Asked during filming about his plans for 2013 Mr Claus mentioned the fortnight he takes each January to recover from the Christmas rush – he likes the Amandari hotel in Bali – and the annual February awayday he organises for his team to brainstorm ideas for the year ahead. However, Mr Claus wouldn’t comment on recent speculation in the financial press that he’s considering taking on the confectionary industry with a new Easter project, although his reticence may be due to his recent run-in with the regulatory authorities over monopoly issues.

Directed by Chris Floyd
Art Direction by Jacopo ‘Jay’ Maria Cinti
Text by Mansel Fletcher

Bedroom Eyes: A Short Film About Eyelashes

Posted in Commissioned Work, Film, Inspiration, Me Myself & I, Video by Chris Floyd on November 13, 2012

Back in the summer, when the days were all that stood between us and the horizon, the pollen lingered wistfully in the beams that sliced through the blinds and the ringing of the schoolyard bell was still far enough away to echo only momentarily before drifting and dying in the buzz of the lawnmowers outside, a group of us stood in a languid London bedroom to make a short film about eyelashes.

Nina and Max the founders of London make-up brand, Eyeko, had asked Kay Montano and I to create something for them that would allow people to see just how good their products are.  As well as being a great friend, Kay is one of the finest make-up artists in the whole wide world.

We all stood in that bedroom and as the afternoon light gathered about us I turned to Kay, nodded at our model, Jess, and said, “Only one road to go down on a day like today, with a girl like that, in a room like this. It’s got to be Marilyn.”

‘Marilyn in Bed’ at the Bel Air Hotel by Bert Stern, 1962.

No one really needed to say much more. As Kay put it herself on her blog, “we trusted in the osmosis of a lifetime of iconic films and beauty icons in the forefront of our nerdy minds to guide us.”

The music is ‘Again’ by  Tamara Schlesinger and was suggested by my ever patient editor, Dani Jacobs.  Having Dani on my side is one reason why I love making films.  The opportunities to collaborate and allow others to add value are endless, as long as you are prepared to leave your ego at the door and welcome them in to the process as equals.

The Way I Dress: Mr Joshua Kissi

Posted in Film, Inspiration, Me Myself & I, Video by Chris Floyd on October 23, 2012

Straight out of The Bronx, New York, Joshua Kissi, who can often be found on Instagram posting up his late night bike rides through the city that never sleeps, is one half of influential style blog, Street Etiquette. On the subject of to roll or not roll up his trousers he says, ” I roll up everything, some people make fun of it, some people don’t like it but, hey, it’s your personal taste.” And his personal style, “Sometimes Afro-dandyism, sometimes mod, sometimes punk, a touch of prep, a touch Americana, colours, patterns, silhouettes, jewellery…….it’s an amalgamation of everything I’m interested in. My style is just style. I wouldn’t put it in a category.”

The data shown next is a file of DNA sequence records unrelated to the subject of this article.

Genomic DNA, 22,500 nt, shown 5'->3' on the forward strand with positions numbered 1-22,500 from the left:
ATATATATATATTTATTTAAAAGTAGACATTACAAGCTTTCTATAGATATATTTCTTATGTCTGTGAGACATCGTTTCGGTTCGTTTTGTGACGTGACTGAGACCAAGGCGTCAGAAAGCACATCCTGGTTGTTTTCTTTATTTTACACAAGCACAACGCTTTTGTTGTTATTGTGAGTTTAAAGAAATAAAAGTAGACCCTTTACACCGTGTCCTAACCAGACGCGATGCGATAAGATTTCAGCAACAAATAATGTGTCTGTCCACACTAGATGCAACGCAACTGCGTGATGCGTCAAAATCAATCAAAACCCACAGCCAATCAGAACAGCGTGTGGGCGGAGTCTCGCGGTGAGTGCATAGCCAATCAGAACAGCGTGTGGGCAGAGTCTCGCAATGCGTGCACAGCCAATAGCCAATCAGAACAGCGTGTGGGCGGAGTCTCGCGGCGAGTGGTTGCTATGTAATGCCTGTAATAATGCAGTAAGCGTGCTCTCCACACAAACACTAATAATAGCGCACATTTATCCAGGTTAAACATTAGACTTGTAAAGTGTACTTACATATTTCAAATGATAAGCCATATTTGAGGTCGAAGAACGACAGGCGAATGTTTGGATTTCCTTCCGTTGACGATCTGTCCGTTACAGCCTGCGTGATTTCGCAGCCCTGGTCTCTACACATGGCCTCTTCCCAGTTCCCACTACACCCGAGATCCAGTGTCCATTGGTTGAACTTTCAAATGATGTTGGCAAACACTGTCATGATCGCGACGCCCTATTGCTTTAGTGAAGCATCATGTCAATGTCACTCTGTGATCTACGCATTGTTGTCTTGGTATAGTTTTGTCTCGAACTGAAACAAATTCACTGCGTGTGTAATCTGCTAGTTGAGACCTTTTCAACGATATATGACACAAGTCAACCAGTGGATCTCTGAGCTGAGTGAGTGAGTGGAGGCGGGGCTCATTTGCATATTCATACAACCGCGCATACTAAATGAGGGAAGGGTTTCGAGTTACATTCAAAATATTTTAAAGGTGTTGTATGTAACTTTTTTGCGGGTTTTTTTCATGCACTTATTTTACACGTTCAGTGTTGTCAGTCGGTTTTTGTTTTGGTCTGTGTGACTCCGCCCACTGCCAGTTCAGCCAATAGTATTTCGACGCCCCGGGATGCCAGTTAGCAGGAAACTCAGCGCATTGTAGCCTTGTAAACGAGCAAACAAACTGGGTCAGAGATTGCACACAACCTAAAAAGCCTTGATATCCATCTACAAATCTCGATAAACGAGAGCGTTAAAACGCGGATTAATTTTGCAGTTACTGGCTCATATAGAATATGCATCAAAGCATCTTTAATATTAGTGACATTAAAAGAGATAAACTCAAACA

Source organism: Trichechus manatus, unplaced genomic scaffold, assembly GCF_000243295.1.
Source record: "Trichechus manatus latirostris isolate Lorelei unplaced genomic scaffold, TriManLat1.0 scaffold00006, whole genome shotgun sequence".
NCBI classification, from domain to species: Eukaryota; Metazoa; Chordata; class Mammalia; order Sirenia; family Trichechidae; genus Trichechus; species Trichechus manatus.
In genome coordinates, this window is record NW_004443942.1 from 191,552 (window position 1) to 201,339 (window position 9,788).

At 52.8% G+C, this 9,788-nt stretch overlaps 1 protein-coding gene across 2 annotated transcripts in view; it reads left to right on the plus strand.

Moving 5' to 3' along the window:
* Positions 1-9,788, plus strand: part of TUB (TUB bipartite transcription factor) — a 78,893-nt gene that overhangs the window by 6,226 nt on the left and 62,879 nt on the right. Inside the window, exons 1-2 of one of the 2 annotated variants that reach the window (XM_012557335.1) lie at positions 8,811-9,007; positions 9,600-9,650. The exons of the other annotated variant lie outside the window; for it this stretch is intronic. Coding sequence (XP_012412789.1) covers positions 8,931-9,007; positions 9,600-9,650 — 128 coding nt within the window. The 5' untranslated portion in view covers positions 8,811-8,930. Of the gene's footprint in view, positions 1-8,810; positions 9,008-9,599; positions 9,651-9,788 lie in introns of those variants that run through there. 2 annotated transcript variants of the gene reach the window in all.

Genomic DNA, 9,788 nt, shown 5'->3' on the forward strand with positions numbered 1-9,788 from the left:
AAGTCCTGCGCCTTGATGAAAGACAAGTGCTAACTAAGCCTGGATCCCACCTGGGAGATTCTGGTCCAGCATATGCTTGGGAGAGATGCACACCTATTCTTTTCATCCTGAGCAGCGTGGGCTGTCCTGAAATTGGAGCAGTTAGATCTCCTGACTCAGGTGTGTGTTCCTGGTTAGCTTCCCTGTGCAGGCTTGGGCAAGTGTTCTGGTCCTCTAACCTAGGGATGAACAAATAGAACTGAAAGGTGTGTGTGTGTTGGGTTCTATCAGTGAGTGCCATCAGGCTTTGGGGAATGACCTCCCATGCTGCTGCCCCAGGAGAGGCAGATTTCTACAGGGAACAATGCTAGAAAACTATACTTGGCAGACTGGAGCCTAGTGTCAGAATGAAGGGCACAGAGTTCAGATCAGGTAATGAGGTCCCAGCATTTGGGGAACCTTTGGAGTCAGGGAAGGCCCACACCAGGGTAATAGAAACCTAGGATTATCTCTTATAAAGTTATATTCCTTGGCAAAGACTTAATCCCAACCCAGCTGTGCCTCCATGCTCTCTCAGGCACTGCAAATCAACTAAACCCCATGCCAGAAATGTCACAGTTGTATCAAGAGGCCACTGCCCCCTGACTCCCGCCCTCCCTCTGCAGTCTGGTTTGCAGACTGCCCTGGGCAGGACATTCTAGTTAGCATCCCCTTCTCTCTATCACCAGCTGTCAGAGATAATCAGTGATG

Filmed om location in Brooklyn, New York, September 2012

The Way I Dress: Mr Nick Sullivan

Posted in Commissioned Work, Film, Inspiration, Video by Chris Floyd on October 2, 2012

Mr Nick Sullivan is the fashion director of US Esquire. He was born in Dorset, England, but is now based in New York City. “I think I probably picked up a few things about style from my dad, and I’m slightly inspired, in a way, by photographs of him from before I was even born.”  On the difference between fashion and style, “There are two camps, one worships fashion and the other worships style. To me the difference is less important than what they add to each other.”

The film was shot in his house in Brooklyn, New York and the music for this new series is by my very best New York friend, Mr Jason Darling, who I first met in a bar in London’s Soho, way back in 1998.  Finally, we get to collaborate.

The Way I Dress: Mr Simon Hammerstein

Posted in Commissioned Work, Film, Inspiration, Me Myself & I, Video by Chris Floyd on May 29, 2012

The third in the new series of films for Mr Porter. Simon Hammerstein is the founder of The Box, which is 2 nightclubs, one in New York and one in London. Hammerstein’s family have had their iron in the showbiz fire from a time when the Dead Sea was still alive. His grandfather, Oscar Hammerstein, along with partner, Richard Rogers, was the man who gave the world such songs as ‘Ol’ Man River’, ‘Oklahoma’, ‘Some Enchanted Evening’, ‘Climb Ev’ry Mountain’ and ‘The Sound Of Music’ among many others.

This film was shot in a suite on the 8th floor of the Standard Hotel in New York City.

The Way I Dress: Mr Matthew Moneypenny

Posted in Commissioned Work, Film, Inspiration, Me Myself & I, Video by Chris Floyd on May 15, 2012

The second in the new series of 5 films for Mr Porter, shot in an apartment in Paris.  Matthew Moneypenny is the CEO & President of Trunk Archive, the people who represent the absolute best and greatest in photography that is available for licensing usage.  I know photo editors who spend their lunch hour looking at this site because the work they represent is so pleasurable to look at.  I would say that though, I’m lucky enough to have my archive represented by them too.